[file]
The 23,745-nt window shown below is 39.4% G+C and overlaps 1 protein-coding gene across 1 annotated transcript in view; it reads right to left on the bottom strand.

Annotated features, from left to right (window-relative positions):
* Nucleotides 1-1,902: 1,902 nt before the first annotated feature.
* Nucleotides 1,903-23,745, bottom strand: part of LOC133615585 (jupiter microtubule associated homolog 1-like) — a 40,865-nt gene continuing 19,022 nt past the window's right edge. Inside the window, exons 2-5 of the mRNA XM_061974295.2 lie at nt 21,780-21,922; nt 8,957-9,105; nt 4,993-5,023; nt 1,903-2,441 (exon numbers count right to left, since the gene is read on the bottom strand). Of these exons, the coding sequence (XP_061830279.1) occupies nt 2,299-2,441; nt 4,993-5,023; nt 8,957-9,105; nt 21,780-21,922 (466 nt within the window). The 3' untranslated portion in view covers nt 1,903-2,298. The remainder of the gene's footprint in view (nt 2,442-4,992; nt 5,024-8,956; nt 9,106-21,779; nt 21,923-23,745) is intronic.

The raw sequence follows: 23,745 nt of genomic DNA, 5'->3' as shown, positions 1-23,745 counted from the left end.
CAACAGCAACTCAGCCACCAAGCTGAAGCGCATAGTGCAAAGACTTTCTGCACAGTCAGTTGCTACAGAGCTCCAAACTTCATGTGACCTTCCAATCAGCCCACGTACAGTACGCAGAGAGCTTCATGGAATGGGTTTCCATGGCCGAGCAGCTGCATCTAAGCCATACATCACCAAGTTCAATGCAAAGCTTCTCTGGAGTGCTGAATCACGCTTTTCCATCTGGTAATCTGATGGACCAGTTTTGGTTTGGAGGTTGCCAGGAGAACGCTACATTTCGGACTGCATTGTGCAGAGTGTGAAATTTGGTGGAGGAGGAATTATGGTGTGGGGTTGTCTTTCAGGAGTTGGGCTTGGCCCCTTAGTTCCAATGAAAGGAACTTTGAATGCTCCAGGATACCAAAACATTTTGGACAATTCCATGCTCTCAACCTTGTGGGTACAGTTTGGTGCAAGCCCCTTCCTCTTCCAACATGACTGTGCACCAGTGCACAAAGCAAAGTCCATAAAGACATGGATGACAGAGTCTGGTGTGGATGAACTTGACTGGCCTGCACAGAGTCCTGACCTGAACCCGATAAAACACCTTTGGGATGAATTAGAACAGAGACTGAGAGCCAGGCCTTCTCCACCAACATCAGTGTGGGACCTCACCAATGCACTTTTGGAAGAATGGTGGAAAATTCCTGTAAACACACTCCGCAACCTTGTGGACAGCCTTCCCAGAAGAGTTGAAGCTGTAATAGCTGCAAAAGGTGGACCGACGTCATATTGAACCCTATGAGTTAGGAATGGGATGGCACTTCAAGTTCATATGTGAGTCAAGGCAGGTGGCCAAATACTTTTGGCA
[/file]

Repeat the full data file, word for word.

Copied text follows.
The 23,745-nt window shown below is 39.4% G+C and overlaps 1 protein-coding gene across 1 annotated transcript in view; it reads right to left on the bottom strand.

Annotated features, from left to right (window-relative positions):
* Nucleotides 1-1,902: 1,902 nt before the first annotated feature.
* Nucleotides 1,903-23,745, bottom strand: part of LOC133615585 (jupiter microtubule associated homolog 1-like) — a 40,865-nt gene continuing 19,022 nt past the window's right edge. Inside the window, exons 2-5 of the mRNA XM_061974295.2 lie at nt 21,780-21,922; nt 8,957-9,105; nt 4,993-5,023; nt 1,903-2,441 (exon numbers count right to left, since the gene is read on the bottom strand). Of these exons, the coding sequence (XP_061830279.1) occupies nt 2,299-2,441; nt 4,993-5,023; nt 8,957-9,105; nt 21,780-21,922 (466 nt within the window). The 3' untranslated portion in view covers nt 1,903-2,298. The remainder of the gene's footprint in view (nt 2,442-4,992; nt 5,024-8,956; nt 9,106-21,779; nt 21,923-23,745) is intronic.

The raw sequence follows: 23,745 nt of genomic DNA, 5'->3' as shown, positions 1-23,745 counted from the left end.
CAACAGCAACTCAGCCACCAAGCTGAAGCGCATAGTGCAAAGACTTTCTGCACAGTCAGTTGCTACAGAGCTCCAAACTTCATGTGACCTTCCAATCAGCCCACGTACAGTACGCAGAGAGCTTCATGGAATGGGTTTCCATGGCCGAGCAGCTGCATCTAAGCCATACATCACCAAGTTCAATGCAAAGCTTCTCTGGAGTGCTGAATCACGCTTTTCCATCTGGTAATCTGATGGACCAGTTTTGGTTTGGAGGTTGCCAGGAGAACGCTACATTTCGGACTGCATTGTGCAGAGTGTGAAATTTGGTGGAGGAGGAATTATGGTGTGGGGTTGTCTTTCAGGAGTTGGGCTTGGCCCCTTAGTTCCAATGAAAGGAACTTTGAATGCTCCAGGATACCAAAACATTTTGGACAATTCCATGCTCTCAACCTTGTGGGTACAGTTTGGTGCAAGCCCCTTCCTCTTCCAACATGACTGTGCACCAGTGCACAAAGCAAAGTCCATAAAGACATGGATGACAGAGTCTGGTGTGGATGAACTTGACTGGCCTGCACAGAGTCCTGACCTGAACCCGATAAAACACCTTTGGGATGAATTAGAACAGAGACTGAGAGCCAGGCCTTCTCCACCAACATCAGTGTGGGACCTCACCAATGCACTTTTGGAAGAATGGTGGAAAATTCCTGTAAACACACTCCGCAACCTTGTGGACAGCCTTCCCAGAAGAGTTGAAGCTGTAATAGCTGCAAAAGGTGGACCGACGTCATATTGAACCCTATGAGTTAGGAATGGGATGGCACTTCAAGTTCATATGTGAGTCAAGGCAGGTGGCCAAATACTTTTGGCA